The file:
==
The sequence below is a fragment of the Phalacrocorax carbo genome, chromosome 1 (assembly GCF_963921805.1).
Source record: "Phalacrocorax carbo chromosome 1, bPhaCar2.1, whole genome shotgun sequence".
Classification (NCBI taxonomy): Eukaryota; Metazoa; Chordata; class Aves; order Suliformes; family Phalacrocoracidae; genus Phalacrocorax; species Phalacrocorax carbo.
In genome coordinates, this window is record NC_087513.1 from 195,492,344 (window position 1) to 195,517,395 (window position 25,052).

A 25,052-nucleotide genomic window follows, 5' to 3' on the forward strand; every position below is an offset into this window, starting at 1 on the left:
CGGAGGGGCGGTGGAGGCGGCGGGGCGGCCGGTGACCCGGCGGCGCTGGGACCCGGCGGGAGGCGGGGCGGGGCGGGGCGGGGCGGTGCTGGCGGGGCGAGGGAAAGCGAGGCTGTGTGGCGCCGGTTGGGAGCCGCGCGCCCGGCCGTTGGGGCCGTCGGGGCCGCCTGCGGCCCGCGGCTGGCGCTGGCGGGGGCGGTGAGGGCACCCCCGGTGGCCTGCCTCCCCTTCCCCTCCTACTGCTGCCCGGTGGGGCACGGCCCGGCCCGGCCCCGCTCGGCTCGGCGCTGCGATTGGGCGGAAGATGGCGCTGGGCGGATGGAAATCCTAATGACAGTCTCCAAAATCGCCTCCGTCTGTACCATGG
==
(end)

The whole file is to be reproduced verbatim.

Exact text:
The sequence below is a fragment of the Phalacrocorax carbo genome, chromosome 1 (assembly GCF_963921805.1).
Source record: "Phalacrocorax carbo chromosome 1, bPhaCar2.1, whole genome shotgun sequence".
Classification (NCBI taxonomy): Eukaryota; Metazoa; Chordata; class Aves; order Suliformes; family Phalacrocoracidae; genus Phalacrocorax; species Phalacrocorax carbo.
In genome coordinates, this window is record NC_087513.1 from 195,492,344 (window position 1) to 195,517,395 (window position 25,052).

A 25,052-nucleotide genomic window follows, 5' to 3' on the forward strand; every position below is an offset into this window, starting at 1 on the left:
CGGAGGGGCGGTGGAGGCGGCGGGGCGGCCGGTGACCCGGCGGCGCTGGGACCCGGCGGGAGGCGGGGCGGGGCGGGGCGGGGCGGTGCTGGCGGGGCGAGGGAAAGCGAGGCTGTGTGGCGCCGGTTGGGAGCCGCGCGCCCGGCCGTTGGGGCCGTCGGGGCCGCCTGCGGCCCGCGGCTGGCGCTGGCGGGGGCGGTGAGGGCACCCCCGGTGGCCTGCCTCCCCTTCCCCTCCTACTGCTGCCCGGTGGGGCACGGCCCGGCCCGGCCCCGCTCGGCTCGGCGCTGCGATTGGGCGGAAGATGGCGCTGGGCGGATGGAAATCCTAATGACAGTCTCCAAAATCGCCTCCGTCTGTACCATGG